When infestations occur, not only do the artifacts go into the freezer, but the infested space must be vacuumed, carpet steam-cleaned, and the perimeter of the area dusted with boric acid.  Occasionally, it is necessary to turn to bait.  Ant traps and D-Con are examples of bait, which are not pesticides but kill the pest through mechanisms like thinning the blood to induce internal bleeding.  Bait typically kills much more efficiently than traps.  A recent infestation of picnic ants at the Alaska State Museum was controlled with ant bait that was carried back to the nest.

Many museums do preventive treatment of incoming artifacts with the freezer.  A donation of a fur parka, for example, would definitely go in our freezer before it went into our clean collections room.  What if you don’t have a freezer, or the incoming artifact is too big?  Careful visual inspection in dark crevices can help set your mind at ease.  Look for holes, loose hair, bald patches, live bugs, bug parts, cocoons, webbing, bug nests, and tiny bug droppings known as “frass.”  Frass is round, so suspicious looking dirt can be sprinkled on a piece of paper and the paper tilted…if it rolls easily, it might be frass.  If you don’t see this evidence, the next step is to lay the artifact on a pristine white surface and place some sticky traps around it.  Wait two months or so to allow any eggs to hatch and get active.  If you see no debris on the white surface and nobody in the sticky traps, you’re probably safe.  Preventive treatment is also done with items for sale in the Alaska State Museum gift shop.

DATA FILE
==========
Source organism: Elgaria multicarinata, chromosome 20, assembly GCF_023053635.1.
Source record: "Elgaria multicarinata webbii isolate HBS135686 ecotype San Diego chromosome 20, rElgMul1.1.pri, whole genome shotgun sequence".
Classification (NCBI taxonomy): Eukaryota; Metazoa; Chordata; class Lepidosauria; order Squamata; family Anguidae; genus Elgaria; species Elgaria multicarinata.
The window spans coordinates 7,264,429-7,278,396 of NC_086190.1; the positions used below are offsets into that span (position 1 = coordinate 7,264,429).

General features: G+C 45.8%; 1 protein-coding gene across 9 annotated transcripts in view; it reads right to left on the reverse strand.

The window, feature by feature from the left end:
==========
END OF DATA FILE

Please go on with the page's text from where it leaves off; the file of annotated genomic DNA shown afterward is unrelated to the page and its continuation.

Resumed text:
An Integrated Pest Management system is part of professional museum practice, just like monitoring your temperature and relative humidity, and keeping your light levels appropriate.  Dealing with an infestation after it happens is upsetting, time consuming, difficult, and often means irreversible damage to museum collections.  An ounce of prevention is truly worth a pound of cure.  Have questions?  Call us!  Scott Carrlee 465-4806 or Ellen Carrlee 465-2396.

Heritage-eating bugs

Common Heritage Eaters
1:00 Cigarette beetle
2:00 Drugstore beetle
3:00 Confused flour beetle
4:00 Saw-toothed grain beetle
5:00 Carpet beetle (black, white, and orange)
6:00 Common carpet beetle larvae
7:00 Varied carpet beetle  (black, white and gray)
8:00 Common dermestid beetle
9:00 Larder beetle
10:00 Webbing clothes moth (ragged wings)
11:00American spider beetle
12:00 Hide beetle (has white tummy)

insect debris

Insect debris from L to R: light brown frass and wood bits from a powder post beetle infestation, #2 pencil, larva and striped shed larval casings, soft white cocoons from the casemaking clothes moth.
Harmless bugs

A dime gives scale to these “harmless” bugs as well as the generally smaller-sized “heritage eaters.”